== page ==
Northville's Adirondack Country Store owner Joyce Teshoney said she's optimistic about the season.

"We have a Christmas room all year," she said. "Many of our summer residents shop for Christmas while they are here in the summer."

Nationally, Nielsen's gloomy forecast is in line with a projection issued last month by TNS Retail Forward, which said total dollar sales during the holidays would climb an anemic 1.5 percent, the worst in 17 years.

The Nielsen forecast includes projected sales at food stores, drugstores, mass merchandisers and convenience stores, across 125 product categories tracked by the company.

"All consumer, economic and trade indications point to a flat-to-declining holiday selling season across the core categories that Nielsen tracks," said James Russo, vice president of food sector marketing at Nielsen.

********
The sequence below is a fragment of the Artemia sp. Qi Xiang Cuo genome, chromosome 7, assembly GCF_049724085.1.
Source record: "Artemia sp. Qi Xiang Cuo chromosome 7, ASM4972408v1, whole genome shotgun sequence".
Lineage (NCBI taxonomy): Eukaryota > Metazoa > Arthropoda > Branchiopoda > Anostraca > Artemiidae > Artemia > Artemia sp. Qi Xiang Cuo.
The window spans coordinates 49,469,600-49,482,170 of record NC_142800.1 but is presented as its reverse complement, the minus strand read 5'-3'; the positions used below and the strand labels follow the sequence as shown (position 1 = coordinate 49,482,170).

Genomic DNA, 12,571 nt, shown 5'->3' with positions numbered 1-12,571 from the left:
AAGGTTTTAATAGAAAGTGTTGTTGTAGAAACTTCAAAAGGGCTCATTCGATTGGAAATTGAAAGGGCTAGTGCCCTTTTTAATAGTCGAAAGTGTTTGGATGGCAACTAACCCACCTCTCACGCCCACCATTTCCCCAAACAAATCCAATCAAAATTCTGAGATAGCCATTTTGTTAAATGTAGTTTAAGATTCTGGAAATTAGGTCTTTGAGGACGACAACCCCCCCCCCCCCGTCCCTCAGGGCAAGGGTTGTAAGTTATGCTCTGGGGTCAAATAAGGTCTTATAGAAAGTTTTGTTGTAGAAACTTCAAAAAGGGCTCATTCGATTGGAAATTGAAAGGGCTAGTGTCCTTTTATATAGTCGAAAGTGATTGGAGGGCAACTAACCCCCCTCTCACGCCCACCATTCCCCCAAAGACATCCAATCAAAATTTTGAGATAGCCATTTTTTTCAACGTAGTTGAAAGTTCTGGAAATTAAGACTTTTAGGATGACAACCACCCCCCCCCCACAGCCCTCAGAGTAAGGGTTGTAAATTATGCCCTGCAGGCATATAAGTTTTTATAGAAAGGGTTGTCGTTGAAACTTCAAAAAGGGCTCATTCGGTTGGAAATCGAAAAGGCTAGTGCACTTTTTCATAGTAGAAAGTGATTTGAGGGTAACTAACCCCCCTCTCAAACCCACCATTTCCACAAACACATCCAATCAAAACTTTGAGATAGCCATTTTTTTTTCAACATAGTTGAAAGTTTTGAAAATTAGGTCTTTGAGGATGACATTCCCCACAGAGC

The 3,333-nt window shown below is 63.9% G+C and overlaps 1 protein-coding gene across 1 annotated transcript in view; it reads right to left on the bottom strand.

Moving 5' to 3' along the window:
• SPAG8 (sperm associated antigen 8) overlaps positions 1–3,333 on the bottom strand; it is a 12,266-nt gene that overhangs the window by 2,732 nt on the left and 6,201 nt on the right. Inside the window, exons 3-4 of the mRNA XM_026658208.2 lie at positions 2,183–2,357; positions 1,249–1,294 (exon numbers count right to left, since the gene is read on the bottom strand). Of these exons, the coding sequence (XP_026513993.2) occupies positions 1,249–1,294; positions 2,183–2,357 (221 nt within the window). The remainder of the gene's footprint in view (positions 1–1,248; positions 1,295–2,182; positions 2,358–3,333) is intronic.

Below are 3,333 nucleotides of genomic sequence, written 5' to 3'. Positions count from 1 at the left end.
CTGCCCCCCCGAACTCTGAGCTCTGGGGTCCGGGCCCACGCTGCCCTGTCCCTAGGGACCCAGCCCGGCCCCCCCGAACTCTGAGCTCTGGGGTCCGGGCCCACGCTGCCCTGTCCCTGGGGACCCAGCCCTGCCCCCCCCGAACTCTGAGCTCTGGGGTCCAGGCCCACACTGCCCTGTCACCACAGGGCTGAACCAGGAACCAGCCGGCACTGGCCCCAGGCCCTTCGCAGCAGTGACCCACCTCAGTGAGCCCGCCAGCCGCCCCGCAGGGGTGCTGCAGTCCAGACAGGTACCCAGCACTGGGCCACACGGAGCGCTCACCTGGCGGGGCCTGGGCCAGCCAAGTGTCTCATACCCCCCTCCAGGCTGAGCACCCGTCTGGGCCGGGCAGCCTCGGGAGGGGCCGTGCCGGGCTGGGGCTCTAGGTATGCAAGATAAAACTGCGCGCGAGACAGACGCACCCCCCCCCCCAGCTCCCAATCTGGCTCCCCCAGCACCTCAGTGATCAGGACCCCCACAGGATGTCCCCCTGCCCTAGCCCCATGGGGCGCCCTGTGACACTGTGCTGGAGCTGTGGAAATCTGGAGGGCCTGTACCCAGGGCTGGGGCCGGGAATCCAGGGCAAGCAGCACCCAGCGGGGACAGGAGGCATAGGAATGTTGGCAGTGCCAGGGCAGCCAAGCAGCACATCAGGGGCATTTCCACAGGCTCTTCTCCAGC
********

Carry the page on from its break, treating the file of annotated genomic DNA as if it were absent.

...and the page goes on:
The projected decline in holiday season sales, said Russo, "is directly tied to the current volatile economic environment, during which close to 33 percent of households across all income levels are projected to spend less this holiday season."

That projection comes from a Nielsen consumer household survey conducted during the third quarter of 2008.

Russo notes several trends that have emerged since the economy began its downturn earlier this year, including "trading down, whether from higher-end retailers and brands to value retailers and brands, or from vacations to 'staycations.'"

Russo said consumer decisions are falling into either necessary or discretionary spending and that at-home entertainment is resurgent. And, he said, "consumers are seeking and responding to value solutions, as evidenced by the reemergence of coupon activity as an effective promotional tool."

Richard Nilsen is a general assignment reporter and can be reached at ga@leaderherald.com